Acting Editor in Chief Mariette DiChristina explains the September 2009 issue of Scientific American
A study in the journal Science suggests that early humans were fire-treating stone more than 70,000 years ago to make better stone tools. Cynthia Graber reports
Archaeologists in South Africa have uncovered the earliest evidence of humans using pyrotechnology to shape their stone tools
Scientists are looking to strange sea life for records of climate's past--and forecasts of future warming
An improvement in microscopic dye analysis is allowing scholars to study the origins and histories of ancient, colorful art
Overhunting by Clovis people over centuries, not a catastrophic impact, may have wiped out North American mammoths and other megafauna, researchers say
Yucca Mountain was supposed to be the answer to the U.S.'s nuclear waste problem, but after 22 years and $9 billion, that vision is dead. Now, some say that doing nothing in the near term may be the smartest solution...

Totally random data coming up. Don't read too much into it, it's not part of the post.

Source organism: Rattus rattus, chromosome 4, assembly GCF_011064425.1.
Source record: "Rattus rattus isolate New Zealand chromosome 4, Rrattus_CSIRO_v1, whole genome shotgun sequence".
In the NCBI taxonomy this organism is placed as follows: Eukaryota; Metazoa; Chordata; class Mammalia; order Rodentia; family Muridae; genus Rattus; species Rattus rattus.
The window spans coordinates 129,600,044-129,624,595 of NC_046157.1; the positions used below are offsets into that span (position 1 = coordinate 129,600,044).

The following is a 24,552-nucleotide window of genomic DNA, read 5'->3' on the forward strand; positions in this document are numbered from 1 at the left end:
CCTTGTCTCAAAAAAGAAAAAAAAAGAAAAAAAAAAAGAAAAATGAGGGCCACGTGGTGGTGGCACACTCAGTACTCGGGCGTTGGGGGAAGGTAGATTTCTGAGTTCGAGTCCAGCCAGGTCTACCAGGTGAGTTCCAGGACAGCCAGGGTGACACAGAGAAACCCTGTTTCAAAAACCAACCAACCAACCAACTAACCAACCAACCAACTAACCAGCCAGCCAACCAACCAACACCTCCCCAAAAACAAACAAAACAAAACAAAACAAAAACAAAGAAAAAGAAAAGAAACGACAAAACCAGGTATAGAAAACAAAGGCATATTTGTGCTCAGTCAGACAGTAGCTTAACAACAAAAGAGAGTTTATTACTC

A forensic analysis suggests that the weapon wielded in a stabbing attack came from modern humans
A new model for comet production revises the theory of their origins
A researcher says a chemical compound on the Vinland Map may not have come from a modern pigment after all
Skepticism about a fossil cast as a missing link in human ancestry
Versatile, easy-to-replace "microliths" found in south Asia could have helped early humans better tame their environments
Tiny hexagonal diamonds suggest a massive impact during the late Pleistocene that could have wiped out the Clovis people, mastodons and other continental inhabitants--but the geologic evidence falls short for some skeptics...
Acting Editor in Chief Mariette DiChristina introduces the August 2009 issue of Scientific American
Scientists are checking advanced climate simulation models against existing data to find that they're running right on track to better predict drastic climate change
Innovation and discovery as chronicled in past issues of Scientific American
In this series of episodes, we talk to many of the scientists at Blue Sky Studios, which created the Ice Age series of animated features, including the recently released Ice Age: Dawn of the Dinosaurs ...
Political unrest between occupying Chinese and local Vietnamese groups--not climate change or agriculture--led to a surge in the frequency of fires